Interview Experience: 3 Simple Ways To Give Candidates What They Want
The interview experience is an integral part of the candidate experience, and recruiters should pay just as much attention to this step as they do the rest of their talent acquisition strategy. So you have a gorgeous career website and a seamless ATS–what’s the point if your interview process leaves candidates turned off and dissatisfied?
Gerry Crispin of CareerXroads and The Talent Board has identified five key steps to improving your candidate experience, all of which can be applied specifically to the interview experience:
- Set clear expectations from the beginning
- Always listen to your candidates first
- Exemplify fairness throughout every step
- Provide some form of closure
- Demand accountability
If your candidates and your interviewers are clear on the process from the get go, you’re less likely to encounter misunderstandings. And by listening to your candidates, you’ll address any issues quickly and maintain those original expectations. Being fair sounds obvious, but any hint of mistreatment will quickly steer candidates away from your organization. Ending the interview experience with closure and accountability ensures the candidates know where they stand, and recruiters know how well the process went.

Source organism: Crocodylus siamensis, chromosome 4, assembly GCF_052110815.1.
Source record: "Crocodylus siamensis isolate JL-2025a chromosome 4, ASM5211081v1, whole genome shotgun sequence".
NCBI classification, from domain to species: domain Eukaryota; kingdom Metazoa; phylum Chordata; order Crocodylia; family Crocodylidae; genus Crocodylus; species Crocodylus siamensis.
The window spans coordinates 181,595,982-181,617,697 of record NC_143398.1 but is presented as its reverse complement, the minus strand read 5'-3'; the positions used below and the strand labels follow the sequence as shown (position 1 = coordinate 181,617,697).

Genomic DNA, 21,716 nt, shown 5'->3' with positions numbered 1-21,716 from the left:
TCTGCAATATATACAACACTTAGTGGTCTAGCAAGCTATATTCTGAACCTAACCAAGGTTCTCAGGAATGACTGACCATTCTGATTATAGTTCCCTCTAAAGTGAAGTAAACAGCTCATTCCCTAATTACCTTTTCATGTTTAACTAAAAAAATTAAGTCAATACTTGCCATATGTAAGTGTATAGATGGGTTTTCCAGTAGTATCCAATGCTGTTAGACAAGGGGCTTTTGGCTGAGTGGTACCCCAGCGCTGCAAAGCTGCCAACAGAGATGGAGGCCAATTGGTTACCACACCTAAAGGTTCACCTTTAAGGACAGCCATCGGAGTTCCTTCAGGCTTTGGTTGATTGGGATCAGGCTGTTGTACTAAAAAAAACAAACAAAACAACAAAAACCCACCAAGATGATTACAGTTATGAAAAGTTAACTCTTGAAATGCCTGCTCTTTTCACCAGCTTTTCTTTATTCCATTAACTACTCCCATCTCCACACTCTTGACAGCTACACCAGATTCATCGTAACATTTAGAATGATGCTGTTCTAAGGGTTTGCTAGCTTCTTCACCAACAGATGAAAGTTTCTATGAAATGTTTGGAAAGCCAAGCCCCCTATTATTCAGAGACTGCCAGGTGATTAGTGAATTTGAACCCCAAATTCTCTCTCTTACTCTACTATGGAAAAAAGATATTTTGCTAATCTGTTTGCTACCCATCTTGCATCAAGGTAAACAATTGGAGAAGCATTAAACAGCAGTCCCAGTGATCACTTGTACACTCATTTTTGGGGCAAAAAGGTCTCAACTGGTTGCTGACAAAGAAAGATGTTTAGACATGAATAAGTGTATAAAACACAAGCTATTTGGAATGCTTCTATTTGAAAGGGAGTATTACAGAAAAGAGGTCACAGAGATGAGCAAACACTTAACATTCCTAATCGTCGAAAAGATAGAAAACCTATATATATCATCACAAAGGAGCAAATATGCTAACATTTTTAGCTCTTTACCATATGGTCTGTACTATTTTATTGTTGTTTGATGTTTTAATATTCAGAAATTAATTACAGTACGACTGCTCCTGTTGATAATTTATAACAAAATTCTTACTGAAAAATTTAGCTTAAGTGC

What Candidates Want from the Interview Experience
Before we discuss strategies to improve your interview experience, it’s important to know what candidates actually want from this stage. The Talent Board’s North American Candidate Experience Research surveyed applicants on their interview experience, and compared their responses for those companies they gave a five star review versus only one star.
Candidates gave top marks to companies that provided interviewer names and background information before the interview along with a detailed agenda, plus they took care to escort candidates between each interview event. As for the one star companies, candidates reported a significant lack of these services, along with little to no feedback or explanation of the process afterward.
The Talent Board surveyed over 25,000 candidates for their Candidate Experience Research, and some additional results solidify the fact that the interview experience at many employers needs some work. Approximately 41% of candidates reported receiving no preparation or communication before an interview, and 23% didn’t get additional information, a follow-up or any next steps after completing an interview.
Perhaps worst of all, 73% of respondents said they were not asked to give any feedback to employers on their interview experience. Not including a short survey or follow-up email after an interview is a missed opportunity to get insight to the interview experience in order to make improvements for the future.
3 Ways to Greatly Improve the Interview Experience
Luckily, the Talent Board also asked candidates specifically what they want during the interview process, so recruiters take note:
1. Prepare Your Candidates
Among the candidates in the survey, 38% reported only receiving minimal interview preparation and communication during the entire interview experience. And the information they got was limited to the name of the interviewer and some background details. As we mentioned, 41% got no information at all.